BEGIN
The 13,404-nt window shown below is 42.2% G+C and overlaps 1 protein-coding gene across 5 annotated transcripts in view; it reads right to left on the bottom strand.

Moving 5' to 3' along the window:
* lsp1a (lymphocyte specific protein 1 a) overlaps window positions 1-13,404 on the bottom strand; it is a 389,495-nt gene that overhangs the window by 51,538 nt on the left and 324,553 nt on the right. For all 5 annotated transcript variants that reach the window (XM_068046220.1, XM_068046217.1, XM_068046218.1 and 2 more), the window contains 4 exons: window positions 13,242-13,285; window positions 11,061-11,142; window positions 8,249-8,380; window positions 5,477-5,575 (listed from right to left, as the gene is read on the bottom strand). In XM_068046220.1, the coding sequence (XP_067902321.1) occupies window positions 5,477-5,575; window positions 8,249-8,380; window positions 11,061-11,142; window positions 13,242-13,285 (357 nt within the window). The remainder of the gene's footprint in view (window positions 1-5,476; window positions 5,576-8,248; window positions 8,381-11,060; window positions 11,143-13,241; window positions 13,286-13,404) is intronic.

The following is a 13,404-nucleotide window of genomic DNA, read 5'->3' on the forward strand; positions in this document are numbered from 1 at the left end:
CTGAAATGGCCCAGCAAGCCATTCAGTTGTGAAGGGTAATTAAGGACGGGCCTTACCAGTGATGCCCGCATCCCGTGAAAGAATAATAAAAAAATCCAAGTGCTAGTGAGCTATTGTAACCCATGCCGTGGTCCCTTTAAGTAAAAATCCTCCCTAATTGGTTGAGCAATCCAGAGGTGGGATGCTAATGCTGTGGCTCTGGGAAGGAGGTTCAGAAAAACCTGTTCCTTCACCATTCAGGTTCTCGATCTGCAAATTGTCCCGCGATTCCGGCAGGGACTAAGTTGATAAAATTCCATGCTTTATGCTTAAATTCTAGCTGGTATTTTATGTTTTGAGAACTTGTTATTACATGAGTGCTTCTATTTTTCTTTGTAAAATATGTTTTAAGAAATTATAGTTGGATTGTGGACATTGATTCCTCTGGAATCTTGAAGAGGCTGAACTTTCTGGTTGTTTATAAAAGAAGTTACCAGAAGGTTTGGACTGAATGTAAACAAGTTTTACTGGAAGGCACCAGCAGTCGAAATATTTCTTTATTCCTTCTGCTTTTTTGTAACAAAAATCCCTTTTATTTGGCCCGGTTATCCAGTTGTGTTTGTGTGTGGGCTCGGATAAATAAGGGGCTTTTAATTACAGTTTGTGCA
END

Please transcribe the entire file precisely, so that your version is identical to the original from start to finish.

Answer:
The 13,404-nt window shown below is 42.2% G+C and overlaps 1 protein-coding gene across 5 annotated transcripts in view; it reads right to left on the bottom strand.

Moving 5' to 3' along the window:
* lsp1a (lymphocyte specific protein 1 a) overlaps window positions 1-13,404 on the bottom strand; it is a 389,495-nt gene that overhangs the window by 51,538 nt on the left and 324,553 nt on the right. For all 5 annotated transcript variants that reach the window (XM_068046220.1, XM_068046217.1, XM_068046218.1 and 2 more), the window contains 4 exons: window positions 13,242-13,285; window positions 11,061-11,142; window positions 8,249-8,380; window positions 5,477-5,575 (listed from right to left, as the gene is read on the bottom strand). In XM_068046220.1, the coding sequence (XP_067902321.1) occupies window positions 5,477-5,575; window positions 8,249-8,380; window positions 11,061-11,142; window positions 13,242-13,285 (357 nt within the window). The remainder of the gene's footprint in view (window positions 1-5,476; window positions 5,576-8,248; window positions 8,381-11,060; window positions 11,143-13,241; window positions 13,286-13,404) is intronic.

The following is a 13,404-nucleotide window of genomic DNA, read 5'->3' on the forward strand; positions in this document are numbered from 1 at the left end:
CTGAAATGGCCCAGCAAGCCATTCAGTTGTGAAGGGTAATTAAGGACGGGCCTTACCAGTGATGCCCGCATCCCGTGAAAGAATAATAAAAAAATCCAAGTGCTAGTGAGCTATTGTAACCCATGCCGTGGTCCCTTTAAGTAAAAATCCTCCCTAATTGGTTGAGCAATCCAGAGGTGGGATGCTAATGCTGTGGCTCTGGGAAGGAGGTTCAGAAAAACCTGTTCCTTCACCATTCAGGTTCTCGATCTGCAAATTGTCCCGCGATTCCGGCAGGGACTAAGTTGATAAAATTCCATGCTTTATGCTTAAATTCTAGCTGGTATTTTATGTTTTGAGAACTTGTTATTACATGAGTGCTTCTATTTTTCTTTGTAAAATATGTTTTAAGAAATTATAGTTGGATTGTGGACATTGATTCCTCTGGAATCTTGAAGAGGCTGAACTTTCTGGTTGTTTATAAAAGAAGTTACCAGAAGGTTTGGACTGAATGTAAACAAGTTTTACTGGAAGGCACCAGCAGTCGAAATATTTCTTTATTCCTTCTGCTTTTTTGTAACAAAAATCCCTTTTATTTGGCCCGGTTATCCAGTTGTGTTTGTGTGTGGGCTCGGATAAATAAGGGGCTTTTAATTACAGTTTGTGCA